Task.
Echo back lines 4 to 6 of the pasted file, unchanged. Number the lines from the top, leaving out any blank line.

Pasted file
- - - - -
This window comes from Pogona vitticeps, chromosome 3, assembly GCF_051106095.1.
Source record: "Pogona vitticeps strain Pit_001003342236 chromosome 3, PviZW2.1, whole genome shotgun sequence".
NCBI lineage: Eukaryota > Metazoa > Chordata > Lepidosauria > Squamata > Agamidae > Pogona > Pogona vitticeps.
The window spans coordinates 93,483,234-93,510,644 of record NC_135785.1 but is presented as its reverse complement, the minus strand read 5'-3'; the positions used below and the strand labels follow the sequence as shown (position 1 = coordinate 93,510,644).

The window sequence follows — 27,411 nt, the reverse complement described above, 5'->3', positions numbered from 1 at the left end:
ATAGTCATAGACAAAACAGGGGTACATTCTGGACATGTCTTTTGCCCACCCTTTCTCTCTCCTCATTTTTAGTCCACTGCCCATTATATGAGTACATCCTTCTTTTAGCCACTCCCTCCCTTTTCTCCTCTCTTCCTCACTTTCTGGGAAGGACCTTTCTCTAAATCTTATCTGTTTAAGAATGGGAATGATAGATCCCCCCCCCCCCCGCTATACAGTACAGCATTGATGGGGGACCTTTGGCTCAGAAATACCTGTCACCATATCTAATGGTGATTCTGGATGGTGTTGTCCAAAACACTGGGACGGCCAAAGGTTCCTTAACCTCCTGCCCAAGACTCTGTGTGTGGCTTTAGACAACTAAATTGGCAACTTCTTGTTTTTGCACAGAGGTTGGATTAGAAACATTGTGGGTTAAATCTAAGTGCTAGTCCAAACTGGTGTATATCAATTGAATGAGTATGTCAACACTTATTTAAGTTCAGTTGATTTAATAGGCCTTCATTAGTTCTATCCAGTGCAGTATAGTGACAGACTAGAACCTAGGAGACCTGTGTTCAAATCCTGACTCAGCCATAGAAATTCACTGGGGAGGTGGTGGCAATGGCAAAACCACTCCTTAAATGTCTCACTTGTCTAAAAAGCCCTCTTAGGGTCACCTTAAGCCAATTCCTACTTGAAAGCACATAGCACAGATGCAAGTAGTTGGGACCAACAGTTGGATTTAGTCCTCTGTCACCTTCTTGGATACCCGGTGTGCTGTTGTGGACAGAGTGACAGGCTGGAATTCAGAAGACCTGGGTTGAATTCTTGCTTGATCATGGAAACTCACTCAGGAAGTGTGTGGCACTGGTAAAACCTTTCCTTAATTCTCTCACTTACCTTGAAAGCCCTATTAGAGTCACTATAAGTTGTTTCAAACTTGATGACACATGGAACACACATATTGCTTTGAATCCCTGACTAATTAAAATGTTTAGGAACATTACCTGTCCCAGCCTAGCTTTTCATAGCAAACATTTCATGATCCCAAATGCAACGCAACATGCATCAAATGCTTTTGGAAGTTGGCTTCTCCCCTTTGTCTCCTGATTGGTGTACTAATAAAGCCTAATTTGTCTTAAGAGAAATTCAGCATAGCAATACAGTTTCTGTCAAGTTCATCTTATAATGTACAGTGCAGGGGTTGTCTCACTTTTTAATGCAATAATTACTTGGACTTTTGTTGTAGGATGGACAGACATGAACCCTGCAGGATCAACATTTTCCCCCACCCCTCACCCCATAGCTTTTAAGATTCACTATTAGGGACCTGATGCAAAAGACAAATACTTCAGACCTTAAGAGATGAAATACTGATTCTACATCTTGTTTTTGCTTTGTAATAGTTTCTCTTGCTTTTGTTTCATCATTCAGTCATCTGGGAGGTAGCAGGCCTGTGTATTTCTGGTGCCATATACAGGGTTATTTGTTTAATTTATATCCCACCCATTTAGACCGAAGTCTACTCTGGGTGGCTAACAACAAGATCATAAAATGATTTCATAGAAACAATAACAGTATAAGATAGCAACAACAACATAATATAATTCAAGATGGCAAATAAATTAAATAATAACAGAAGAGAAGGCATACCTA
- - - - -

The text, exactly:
The window spans coordinates 93,483,234-93,510,644 of record NC_135785.1 but is presented as its reverse complement, the minus strand read 5'-3'; the positions used below and the strand labels follow the sequence as shown (position 1 = coordinate 93,510,644).

The window sequence follows — 27,411 nt, the reverse complement described above, 5'->3', positions numbered from 1 at the left end:
ATAGTCATAGACAAAACAGGGGTACATTCTGGACATGTCTTTTGCCCACCCTTTCTCTCTCCTCATTTTTAGTCCACTGCCCATTATATGAGTACATCCTTCTTTTAGCCACTCCCTCCCTTTTCTCCTCTCTTCCTCACTTTCTGGGAAGGACCTTTCTCTAAATCTTATCTGTTTAAGAATGGGAATGATAGATCCCCCCCCCCCCCGCTATACAGTACAGCATTGATGGGGGACCTTTGGCTCAGAAATACCTGTCACCATATCTAATGGTGATTCTGGATGGTGTTGTCCAAAACACTGGGACGGCCAAAGGTTCCTTAACCTCCTGCCCAAGACTCTGTGTGTGGCTTTAGACAACTAAATTGGCAACTTCTTGTTTTTGCACAGAGGTTGGATTAGAAACATTGTGGGTTAAATCTAAGTGCTAGTCCAAACTGGTGTATATCAATTGAATGAGTATGTCAACACTTATTTAAGTTCAGTTGATTTAATAGGCCTTCATTAGTTCTATCCAGTGCAGTATAGTGACAGACTAGAACCTAGGAGACCTGTGTTCAAATCCTGACTCAGCCATAGAAATTCACTGGGGAGGTGGTGGCAATGGCAAAACCACTCCTTAAATGTCTCACTTGTCTAAAAAGCCCTCTTAGGGTCACCTTAAGCCAATTCCTACTTGAAAGCACATAGCACAGATGCAAGTAGTTGGGACCAACAGTTGGATTTAGTCCTCTGTCACCTTCTTGGATACCCGGTGTGCTGTTGTGGACAGAGTGACAGGCTGGAATTCAGAAGACCTGGGTTGAATTCTTGCTTGATCATGGAAACTCACTCAGGAAGTGTGTGGCACTGGTAAAACCTTTCCTTAATTCTCTCACTTACCTTGAAAGCCCTATTAGAGTCACTATAAGTTGTTTCAAACTTGATGACACATGGAACACACATATTGCTTTGAATCCCTGACTAATTAAAATGTTTAGGAACATTACCTGTCCCAGCCTAGCTTTTCATAGCAAACATTTCATGATCCCAAATGCAACGCAACATGCATCAAATGCTTTTGGAAGTTGGCTTCTCCCCTTTGTCTCCTGATTGGTGTACTAATAAAGCCTAATTTGTCTTAAGAGAAATTCAGCATAGCAATACAGTTTCTGTCAAGTTCATCTTATAATGTACAGTGCAGGGGTTGTCTCACTTTTTAATGCAATAATTACTTGGACTTTTGTTGTAGGATGGACAGACATGAACCCTGCAGGATCAACATTTTCCCCCACCCCTCACCCCATAGCTTTTAAGATTCACTATTAGGGACCTGATGCAAAAGACAAATACTTCAGACCTTAAGAGATGAAATACTGATTCTACATCTTGTTTTTGCTTTGTAATAGTTTCTCTTGCTTTTGTTTCATCATTCAGTCATCTGGGAGGTAGCAGGCCTGTGTATTTCTGGTGCCATATACAGGGTTATTTGTTTAATTTATATCCCACCCATTTAGACCGAAGTCTACTCTGGGTGGCTAACAACAAGATCATAAAATGATTTCATAGAAACAATAACAGTATAAGATAGCAACAACAACATAATATAATTCAAGATGGCAAATAAATTAAATAATAACAGAAGAGAAGGCATACCTA